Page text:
Driving under the influence or impaired bodily functions is a crime in Michigan. The laws value the importance of life and safety, and the Courts aim to protect their taxpayers.
Is there a legal difference between impaired driving and influence driving in Michigan? Generally, no. However, Michigan’s Impaired Driving Law is the law that aims to penalize those who fail to comply with the law.
What’s The Crime?
Michigan’s drunk driving laws can be found at Michigan Compiled Laws 257.625, et. seq. Generally, the Michigan state uses Operating While Intoxicated or OWI as the violation. Driving While Intoxicated or DWI is also considered as a general term used but OWI is the official designation.
The Impaired Driving Law makes it a crime for a motorist to have a bodily alcohol content (BAC) of 0.08 or greater. And, there is a higher BAC law or “super drunk” with stricter penalties for any individual caught driving with a BAC of 0.17 or higher.
If you find yourself charged with a DUI/OWI, don’t hesitate to call
What Are The Penalties?
The Michigan Impaired Driving Law has the following penalties depending on the bodily alcohol content (BAC)
- If BAC is below .17 and this is a first offense for the individual, the penalty can range from up to $500 fine, up to 93 days in jail, up to 360 hours of community service, up to 180 days license suspension, and 6 points on a driver’s license;
- If BAC is .17 or higher and this is a first offense for the individual, the penalty can range from up to $700 fine, up to 180 days in jail, up to 360 hours of community service, up to one-year license suspension, and 6 points on a driver’s license;
- The individual who violated the law will also be required to undergo mandatory completion of an alcohol treatment program;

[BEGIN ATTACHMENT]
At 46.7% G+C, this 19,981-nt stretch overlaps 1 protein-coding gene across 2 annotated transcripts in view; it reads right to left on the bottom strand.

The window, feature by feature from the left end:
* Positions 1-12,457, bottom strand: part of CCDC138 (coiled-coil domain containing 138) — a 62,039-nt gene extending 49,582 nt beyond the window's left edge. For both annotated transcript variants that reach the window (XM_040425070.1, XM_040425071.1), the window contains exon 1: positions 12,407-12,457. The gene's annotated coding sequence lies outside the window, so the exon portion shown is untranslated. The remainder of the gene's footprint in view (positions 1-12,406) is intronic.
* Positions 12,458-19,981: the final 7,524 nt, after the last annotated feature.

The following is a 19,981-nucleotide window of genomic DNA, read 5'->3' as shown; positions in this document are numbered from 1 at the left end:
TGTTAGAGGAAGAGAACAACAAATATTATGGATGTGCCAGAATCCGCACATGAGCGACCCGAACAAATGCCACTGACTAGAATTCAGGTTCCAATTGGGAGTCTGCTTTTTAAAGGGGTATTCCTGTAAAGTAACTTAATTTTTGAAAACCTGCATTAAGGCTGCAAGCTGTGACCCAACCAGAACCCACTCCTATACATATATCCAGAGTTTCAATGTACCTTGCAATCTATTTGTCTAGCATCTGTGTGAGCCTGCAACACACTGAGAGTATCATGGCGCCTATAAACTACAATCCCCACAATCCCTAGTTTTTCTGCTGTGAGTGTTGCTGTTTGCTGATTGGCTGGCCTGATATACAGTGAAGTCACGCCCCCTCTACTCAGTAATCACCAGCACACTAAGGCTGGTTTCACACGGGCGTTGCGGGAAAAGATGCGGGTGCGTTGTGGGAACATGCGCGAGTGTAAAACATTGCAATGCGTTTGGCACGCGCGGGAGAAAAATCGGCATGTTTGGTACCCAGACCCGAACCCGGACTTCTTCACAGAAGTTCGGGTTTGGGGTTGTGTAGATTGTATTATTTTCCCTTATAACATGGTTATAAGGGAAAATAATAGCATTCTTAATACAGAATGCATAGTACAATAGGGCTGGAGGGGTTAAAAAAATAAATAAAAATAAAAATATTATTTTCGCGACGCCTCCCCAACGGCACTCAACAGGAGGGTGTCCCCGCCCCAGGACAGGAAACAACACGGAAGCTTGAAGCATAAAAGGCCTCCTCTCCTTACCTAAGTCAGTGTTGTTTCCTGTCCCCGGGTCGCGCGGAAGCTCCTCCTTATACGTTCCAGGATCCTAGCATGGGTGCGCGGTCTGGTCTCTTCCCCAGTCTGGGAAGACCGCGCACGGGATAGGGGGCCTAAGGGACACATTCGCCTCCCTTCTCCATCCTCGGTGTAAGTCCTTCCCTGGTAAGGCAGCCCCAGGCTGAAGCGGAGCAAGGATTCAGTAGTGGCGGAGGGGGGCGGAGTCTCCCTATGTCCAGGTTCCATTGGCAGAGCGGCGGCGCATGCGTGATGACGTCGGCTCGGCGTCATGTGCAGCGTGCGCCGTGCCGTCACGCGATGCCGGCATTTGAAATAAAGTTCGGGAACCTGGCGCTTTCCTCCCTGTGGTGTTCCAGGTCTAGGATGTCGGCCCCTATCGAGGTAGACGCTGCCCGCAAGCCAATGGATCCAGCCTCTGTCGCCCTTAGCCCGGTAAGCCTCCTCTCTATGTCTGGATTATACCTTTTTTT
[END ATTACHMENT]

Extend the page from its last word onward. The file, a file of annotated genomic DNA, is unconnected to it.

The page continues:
Once convicted, a person who is charged for a violation of the impaired driving law will have limited driving privileges and is prohibited from operating a vehicle without an approved and properly installed ignition interlock device.
If you refuse to take the roadside breathalyzer test, an officer will destroy your driver’s license. Further refusal to comply is punishable with a suspension of up to two years.
Do Not Drive While Impaired
Driving while impaired can result in serious consequences in which Southfield’s personal injury and wrongful death attorneys may need to get involved. The consequences may result in steep fines, loss of driving privileges, loss of employment, or imprisonment. If you are charged with a DUI/OUI, you need to contact a criminal defense attorney to protect your legal rights.
The article that you have read is based on general applications of the law. It is not legal advice and it is not to be construed as any legal consultation with the firm. No client-attorney relationship is created when you read the information provided.
Let us help you out.
If you’ve been charged with driving under the influence or operating while intoxicated, then you need a Southfield criminal defense lawyer. Call us immediately. We offer free consultations and are on standby to take your call.